atmosphere, atomic, chemistry, Continuum, diagrams, frontispiece, Gauthier-Villars, Henri Becquerel, marbled boards, marbled endpapers, Marie Curie, Marie Sklodwaska Curie (1867-1934), math, Nobel Prize, Paris, physics, Pierre Curie, polonium, protrait, radiation, radioactivity, radium, Sorbonne, sun, Thatcher Building of Biological and Biophysical Chemistry, The University of Utah, thorium, uranium, Utah, women
Continuum, The Magazine of the University of Utah features The Curie Poster.
“In the southwest corner of the University of Utah’s Thatcher Building for Biological and Biophysical Chemistry, The Curie Poster is displayed as a tribute to Utah women in chemistry.”
Read the Continuum article
Visit the poster in the Thatcher Building for Biological and Biophysical Chemistry.
Hold the first edition of Marie Curie’s Traite de Radioactivite, Paris, 1910, in Rare Books.
Traite de Radioactivite
Marie Curie (1867-1934)
Paris: Gauthier-Villars, 1910
QC721 C98 1910
Marie Sklodowaska Curie received degrees in math and physics in Paris. She earned her doctorate in 1903. Her husband, Pierre, a professor of physics, became involved in her research. They, along with Henri Becquerel, were awarded a Nobel Prize in physics for their work that same year. In 1906, after the death of her husband, she was offered his chair in physics at the Sorbonne. In 1911 she was awarded a second Nobel Prize in chemistry.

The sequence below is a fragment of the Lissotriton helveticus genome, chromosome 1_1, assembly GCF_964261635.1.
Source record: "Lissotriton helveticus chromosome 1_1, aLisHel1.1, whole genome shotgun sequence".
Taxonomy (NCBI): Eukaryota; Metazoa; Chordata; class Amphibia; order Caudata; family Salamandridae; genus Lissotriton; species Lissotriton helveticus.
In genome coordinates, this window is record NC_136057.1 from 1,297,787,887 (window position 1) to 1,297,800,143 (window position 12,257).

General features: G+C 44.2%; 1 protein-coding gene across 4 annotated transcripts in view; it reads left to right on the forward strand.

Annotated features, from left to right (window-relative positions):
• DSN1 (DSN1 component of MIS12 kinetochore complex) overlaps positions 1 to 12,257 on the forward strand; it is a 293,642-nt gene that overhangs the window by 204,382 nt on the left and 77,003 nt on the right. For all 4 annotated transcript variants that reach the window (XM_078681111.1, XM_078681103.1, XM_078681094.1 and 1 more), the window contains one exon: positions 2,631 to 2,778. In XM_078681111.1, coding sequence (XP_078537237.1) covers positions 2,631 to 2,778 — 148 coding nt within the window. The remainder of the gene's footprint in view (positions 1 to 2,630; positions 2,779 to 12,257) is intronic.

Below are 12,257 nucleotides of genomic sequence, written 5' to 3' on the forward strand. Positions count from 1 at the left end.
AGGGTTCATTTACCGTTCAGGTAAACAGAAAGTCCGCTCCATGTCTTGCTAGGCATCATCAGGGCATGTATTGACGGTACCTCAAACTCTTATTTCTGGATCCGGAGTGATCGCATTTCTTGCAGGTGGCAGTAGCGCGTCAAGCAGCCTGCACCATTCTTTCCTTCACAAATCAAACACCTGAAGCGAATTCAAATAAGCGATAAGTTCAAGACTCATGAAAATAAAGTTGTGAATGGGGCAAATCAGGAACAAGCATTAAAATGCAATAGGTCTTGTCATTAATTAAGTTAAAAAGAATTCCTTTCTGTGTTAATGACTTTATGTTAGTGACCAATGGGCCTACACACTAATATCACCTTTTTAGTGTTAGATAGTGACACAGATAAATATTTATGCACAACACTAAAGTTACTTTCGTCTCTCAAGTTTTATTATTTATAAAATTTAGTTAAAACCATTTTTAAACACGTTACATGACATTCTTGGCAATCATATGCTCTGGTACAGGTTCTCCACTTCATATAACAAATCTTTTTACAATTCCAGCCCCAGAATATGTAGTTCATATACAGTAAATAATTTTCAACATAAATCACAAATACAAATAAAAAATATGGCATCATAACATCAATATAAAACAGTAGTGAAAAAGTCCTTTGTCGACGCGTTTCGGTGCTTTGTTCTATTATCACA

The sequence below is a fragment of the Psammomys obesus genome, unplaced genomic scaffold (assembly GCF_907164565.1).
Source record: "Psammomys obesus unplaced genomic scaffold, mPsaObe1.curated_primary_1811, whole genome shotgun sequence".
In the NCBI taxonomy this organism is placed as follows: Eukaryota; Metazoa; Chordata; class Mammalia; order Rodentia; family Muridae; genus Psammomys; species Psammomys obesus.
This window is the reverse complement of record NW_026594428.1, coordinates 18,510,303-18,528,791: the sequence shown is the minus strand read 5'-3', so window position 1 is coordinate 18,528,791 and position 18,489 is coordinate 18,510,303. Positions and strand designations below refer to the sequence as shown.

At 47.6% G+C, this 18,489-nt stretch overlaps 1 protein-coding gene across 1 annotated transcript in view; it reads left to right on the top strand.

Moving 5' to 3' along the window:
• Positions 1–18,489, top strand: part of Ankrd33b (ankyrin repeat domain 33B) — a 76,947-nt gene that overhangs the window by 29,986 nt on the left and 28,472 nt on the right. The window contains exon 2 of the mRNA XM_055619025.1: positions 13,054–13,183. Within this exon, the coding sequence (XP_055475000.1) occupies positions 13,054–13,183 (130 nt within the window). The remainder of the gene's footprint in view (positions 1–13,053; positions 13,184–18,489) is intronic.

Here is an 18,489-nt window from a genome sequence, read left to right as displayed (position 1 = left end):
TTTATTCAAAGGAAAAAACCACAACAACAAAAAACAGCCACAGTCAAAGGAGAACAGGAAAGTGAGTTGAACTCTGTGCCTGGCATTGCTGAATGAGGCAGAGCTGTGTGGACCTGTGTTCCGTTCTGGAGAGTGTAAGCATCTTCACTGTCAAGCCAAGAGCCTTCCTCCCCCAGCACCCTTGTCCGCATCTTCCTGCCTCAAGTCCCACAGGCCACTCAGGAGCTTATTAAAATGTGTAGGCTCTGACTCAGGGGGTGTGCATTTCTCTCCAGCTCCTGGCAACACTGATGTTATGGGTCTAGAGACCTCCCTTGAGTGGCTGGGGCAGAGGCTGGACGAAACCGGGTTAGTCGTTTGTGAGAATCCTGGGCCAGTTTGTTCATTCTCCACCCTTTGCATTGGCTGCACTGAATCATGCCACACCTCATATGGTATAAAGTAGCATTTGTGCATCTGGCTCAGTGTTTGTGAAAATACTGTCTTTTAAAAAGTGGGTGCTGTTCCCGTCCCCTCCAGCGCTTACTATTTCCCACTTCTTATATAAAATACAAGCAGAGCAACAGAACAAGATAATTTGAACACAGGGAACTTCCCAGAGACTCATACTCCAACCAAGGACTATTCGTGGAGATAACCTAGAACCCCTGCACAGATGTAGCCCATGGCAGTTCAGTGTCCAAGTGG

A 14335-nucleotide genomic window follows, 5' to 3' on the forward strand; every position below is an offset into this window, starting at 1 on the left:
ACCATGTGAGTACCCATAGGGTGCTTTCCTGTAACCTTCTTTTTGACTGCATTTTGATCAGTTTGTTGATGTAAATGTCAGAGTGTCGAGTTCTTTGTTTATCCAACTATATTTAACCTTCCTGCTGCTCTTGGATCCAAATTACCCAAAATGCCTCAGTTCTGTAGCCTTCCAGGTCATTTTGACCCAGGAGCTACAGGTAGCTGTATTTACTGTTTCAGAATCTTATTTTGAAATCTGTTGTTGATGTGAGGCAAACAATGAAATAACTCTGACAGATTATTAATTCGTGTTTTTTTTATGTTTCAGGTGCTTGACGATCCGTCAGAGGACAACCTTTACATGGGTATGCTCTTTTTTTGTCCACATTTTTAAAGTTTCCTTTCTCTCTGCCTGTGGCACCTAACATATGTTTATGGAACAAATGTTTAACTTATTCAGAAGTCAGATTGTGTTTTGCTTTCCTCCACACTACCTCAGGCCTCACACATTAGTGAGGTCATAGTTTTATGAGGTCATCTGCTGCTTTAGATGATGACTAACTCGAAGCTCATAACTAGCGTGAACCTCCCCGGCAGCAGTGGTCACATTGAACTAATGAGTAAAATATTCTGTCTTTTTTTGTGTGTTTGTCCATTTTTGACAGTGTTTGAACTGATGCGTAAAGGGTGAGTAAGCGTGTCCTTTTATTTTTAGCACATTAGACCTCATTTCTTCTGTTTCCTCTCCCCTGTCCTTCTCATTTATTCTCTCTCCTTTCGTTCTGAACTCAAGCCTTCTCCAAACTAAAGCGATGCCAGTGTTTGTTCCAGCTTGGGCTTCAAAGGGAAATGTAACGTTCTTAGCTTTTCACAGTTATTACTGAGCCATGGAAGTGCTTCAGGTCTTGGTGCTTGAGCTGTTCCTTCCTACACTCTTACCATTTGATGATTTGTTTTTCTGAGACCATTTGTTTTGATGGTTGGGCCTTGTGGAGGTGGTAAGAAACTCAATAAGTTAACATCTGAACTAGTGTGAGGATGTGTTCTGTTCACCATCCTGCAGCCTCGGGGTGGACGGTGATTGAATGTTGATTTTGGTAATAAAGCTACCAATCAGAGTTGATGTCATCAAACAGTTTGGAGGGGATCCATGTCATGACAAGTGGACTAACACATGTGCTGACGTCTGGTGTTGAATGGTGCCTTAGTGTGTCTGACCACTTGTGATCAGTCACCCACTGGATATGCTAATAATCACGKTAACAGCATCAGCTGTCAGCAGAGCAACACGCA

Traite is Curie’s fullest statement on radioactivity, a word she created for a concept that she invented and defined. Henri Becquerel discovered of a type of radiation discharged from a uranium compound that was capable of passing through sheets of matter opaque to ordinary light. Curie then began a systematic examination of a large number of chemical elements and their compounds to test whether they possessed the “radioactive” property of uranium. Only one other element, thorium, was found to show this effect to a degree comparable with that of uranium.
After testing the various compounds of uranium, Curie discovered that radioactivity was an atomic property, i.e., the activity was proportional to the amount of uranium present and was independent of its combination with other substances. In trying to isolate this radioactive property from the compounds, Curie isolated the new elements polonium and radium.
In Traite she provided a detailed review of discoveries she made and confirmed the connection between matter and electricity. The first volume contains detailed descriptions of how she measured radiation, with numerous text illustrations of the instruments. In the second volume, Curie discussed the nature of radiation, the heat and various phenomena associated with radiation and the varieties of radioactive substances. The final chapter concerns radiations of the sun and atmosphere.
With a frontispiece portrait of Pierre Curie, seven plates, five of which are photographic, and nearly two hundred diagrams. Bound in contemporary three-quarter brown cloth with green morocco spine label and marbled boards and endpapers.